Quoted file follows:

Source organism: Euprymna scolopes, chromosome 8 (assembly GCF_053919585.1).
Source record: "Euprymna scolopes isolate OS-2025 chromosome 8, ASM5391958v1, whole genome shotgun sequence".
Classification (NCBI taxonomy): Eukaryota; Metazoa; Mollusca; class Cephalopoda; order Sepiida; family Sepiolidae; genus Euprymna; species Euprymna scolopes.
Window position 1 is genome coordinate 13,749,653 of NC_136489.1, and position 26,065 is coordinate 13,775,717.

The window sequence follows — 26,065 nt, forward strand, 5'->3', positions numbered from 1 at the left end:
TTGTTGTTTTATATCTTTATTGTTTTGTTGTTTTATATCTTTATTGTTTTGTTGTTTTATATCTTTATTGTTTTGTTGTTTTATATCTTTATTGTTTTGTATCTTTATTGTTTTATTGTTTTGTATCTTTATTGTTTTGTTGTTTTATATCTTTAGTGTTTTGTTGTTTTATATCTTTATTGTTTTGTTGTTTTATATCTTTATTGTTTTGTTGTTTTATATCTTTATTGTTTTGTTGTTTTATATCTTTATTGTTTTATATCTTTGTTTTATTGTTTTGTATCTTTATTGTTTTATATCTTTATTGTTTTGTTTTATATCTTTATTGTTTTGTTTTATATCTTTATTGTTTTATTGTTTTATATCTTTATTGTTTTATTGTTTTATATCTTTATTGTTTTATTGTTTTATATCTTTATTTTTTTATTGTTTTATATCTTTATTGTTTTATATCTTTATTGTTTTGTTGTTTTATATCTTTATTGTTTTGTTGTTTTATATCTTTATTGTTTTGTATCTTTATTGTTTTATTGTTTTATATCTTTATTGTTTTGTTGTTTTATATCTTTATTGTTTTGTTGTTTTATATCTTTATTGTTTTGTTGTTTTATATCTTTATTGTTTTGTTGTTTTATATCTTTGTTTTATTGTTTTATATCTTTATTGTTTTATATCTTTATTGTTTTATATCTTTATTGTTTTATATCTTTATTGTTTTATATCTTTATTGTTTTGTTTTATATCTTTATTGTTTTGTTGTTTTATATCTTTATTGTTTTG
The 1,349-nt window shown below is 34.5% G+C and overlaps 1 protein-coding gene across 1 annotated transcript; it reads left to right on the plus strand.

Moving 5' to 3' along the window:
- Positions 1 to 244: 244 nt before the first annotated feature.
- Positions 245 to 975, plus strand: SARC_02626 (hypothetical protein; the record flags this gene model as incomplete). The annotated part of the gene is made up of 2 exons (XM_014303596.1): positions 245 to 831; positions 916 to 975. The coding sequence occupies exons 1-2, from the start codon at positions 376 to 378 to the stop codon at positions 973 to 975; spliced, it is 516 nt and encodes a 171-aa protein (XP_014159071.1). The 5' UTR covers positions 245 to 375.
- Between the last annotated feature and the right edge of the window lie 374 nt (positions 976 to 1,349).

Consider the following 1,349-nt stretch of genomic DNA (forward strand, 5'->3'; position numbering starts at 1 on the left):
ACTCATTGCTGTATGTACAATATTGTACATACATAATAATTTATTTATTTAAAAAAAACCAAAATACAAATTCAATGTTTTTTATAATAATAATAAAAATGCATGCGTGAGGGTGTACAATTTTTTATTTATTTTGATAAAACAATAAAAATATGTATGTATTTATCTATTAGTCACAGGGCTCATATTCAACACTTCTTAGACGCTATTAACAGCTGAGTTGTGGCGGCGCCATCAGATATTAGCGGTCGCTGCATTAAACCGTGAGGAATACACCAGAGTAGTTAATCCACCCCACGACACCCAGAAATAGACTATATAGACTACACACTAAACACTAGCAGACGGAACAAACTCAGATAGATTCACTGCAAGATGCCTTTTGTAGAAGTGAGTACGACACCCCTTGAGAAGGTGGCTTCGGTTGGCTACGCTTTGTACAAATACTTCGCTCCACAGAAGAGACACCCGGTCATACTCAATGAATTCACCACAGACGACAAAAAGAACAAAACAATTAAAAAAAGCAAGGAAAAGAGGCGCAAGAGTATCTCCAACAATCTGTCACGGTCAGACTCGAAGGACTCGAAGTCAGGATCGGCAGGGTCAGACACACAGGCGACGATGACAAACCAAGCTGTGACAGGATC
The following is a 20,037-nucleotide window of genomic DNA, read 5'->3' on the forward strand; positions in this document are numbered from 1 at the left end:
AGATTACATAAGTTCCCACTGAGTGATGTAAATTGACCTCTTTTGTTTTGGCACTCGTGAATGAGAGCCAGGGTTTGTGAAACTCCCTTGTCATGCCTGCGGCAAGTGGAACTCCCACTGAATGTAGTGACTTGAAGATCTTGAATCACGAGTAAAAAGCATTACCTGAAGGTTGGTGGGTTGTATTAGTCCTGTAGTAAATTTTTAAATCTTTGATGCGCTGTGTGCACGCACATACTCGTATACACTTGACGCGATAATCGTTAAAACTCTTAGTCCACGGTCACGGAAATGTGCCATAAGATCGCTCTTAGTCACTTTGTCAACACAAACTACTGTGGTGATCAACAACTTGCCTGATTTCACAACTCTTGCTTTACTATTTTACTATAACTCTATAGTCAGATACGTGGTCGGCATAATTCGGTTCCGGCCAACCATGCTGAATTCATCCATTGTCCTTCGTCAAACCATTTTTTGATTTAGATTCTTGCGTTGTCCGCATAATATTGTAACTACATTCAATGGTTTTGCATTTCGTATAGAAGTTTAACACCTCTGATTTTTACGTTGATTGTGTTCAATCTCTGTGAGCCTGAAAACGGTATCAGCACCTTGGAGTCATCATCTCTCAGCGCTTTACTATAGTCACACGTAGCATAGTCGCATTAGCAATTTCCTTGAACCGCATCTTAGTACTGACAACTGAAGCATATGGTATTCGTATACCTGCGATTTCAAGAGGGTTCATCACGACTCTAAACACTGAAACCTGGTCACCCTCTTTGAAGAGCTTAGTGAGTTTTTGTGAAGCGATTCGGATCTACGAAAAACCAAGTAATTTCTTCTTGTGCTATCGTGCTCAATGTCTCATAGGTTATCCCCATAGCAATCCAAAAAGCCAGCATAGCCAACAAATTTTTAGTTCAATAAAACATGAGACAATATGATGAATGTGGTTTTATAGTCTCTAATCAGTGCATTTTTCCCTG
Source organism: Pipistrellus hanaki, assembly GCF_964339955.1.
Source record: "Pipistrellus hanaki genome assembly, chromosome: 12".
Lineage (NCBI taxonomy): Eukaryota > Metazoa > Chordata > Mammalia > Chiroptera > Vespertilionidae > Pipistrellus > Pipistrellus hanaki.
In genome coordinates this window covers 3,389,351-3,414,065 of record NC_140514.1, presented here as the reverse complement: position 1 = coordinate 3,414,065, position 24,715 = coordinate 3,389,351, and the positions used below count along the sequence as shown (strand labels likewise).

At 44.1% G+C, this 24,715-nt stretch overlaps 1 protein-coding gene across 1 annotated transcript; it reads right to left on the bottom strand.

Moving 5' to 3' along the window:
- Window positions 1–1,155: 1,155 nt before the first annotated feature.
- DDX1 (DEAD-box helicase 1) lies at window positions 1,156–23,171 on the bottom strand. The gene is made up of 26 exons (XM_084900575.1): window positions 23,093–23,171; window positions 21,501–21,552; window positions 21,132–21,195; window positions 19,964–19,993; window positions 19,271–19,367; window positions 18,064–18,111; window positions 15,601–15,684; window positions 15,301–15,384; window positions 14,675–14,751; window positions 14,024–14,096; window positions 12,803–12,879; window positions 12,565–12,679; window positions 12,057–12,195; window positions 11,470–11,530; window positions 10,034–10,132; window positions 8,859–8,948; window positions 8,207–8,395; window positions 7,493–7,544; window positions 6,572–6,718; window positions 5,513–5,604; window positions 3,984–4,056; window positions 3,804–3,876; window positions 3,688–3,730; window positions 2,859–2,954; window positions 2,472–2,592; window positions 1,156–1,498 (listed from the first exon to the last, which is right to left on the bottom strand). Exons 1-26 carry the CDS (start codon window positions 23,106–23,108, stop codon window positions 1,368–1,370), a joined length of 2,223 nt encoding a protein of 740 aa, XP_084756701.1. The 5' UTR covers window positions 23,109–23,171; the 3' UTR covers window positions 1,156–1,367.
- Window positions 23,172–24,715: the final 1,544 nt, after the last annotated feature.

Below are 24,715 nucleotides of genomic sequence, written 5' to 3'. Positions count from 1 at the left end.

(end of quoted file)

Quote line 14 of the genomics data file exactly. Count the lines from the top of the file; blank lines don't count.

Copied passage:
The following is a 20,037-nucleotide window of genomic DNA, read 5'->3' on the forward strand; positions in this document are numbered from 1 at the left end: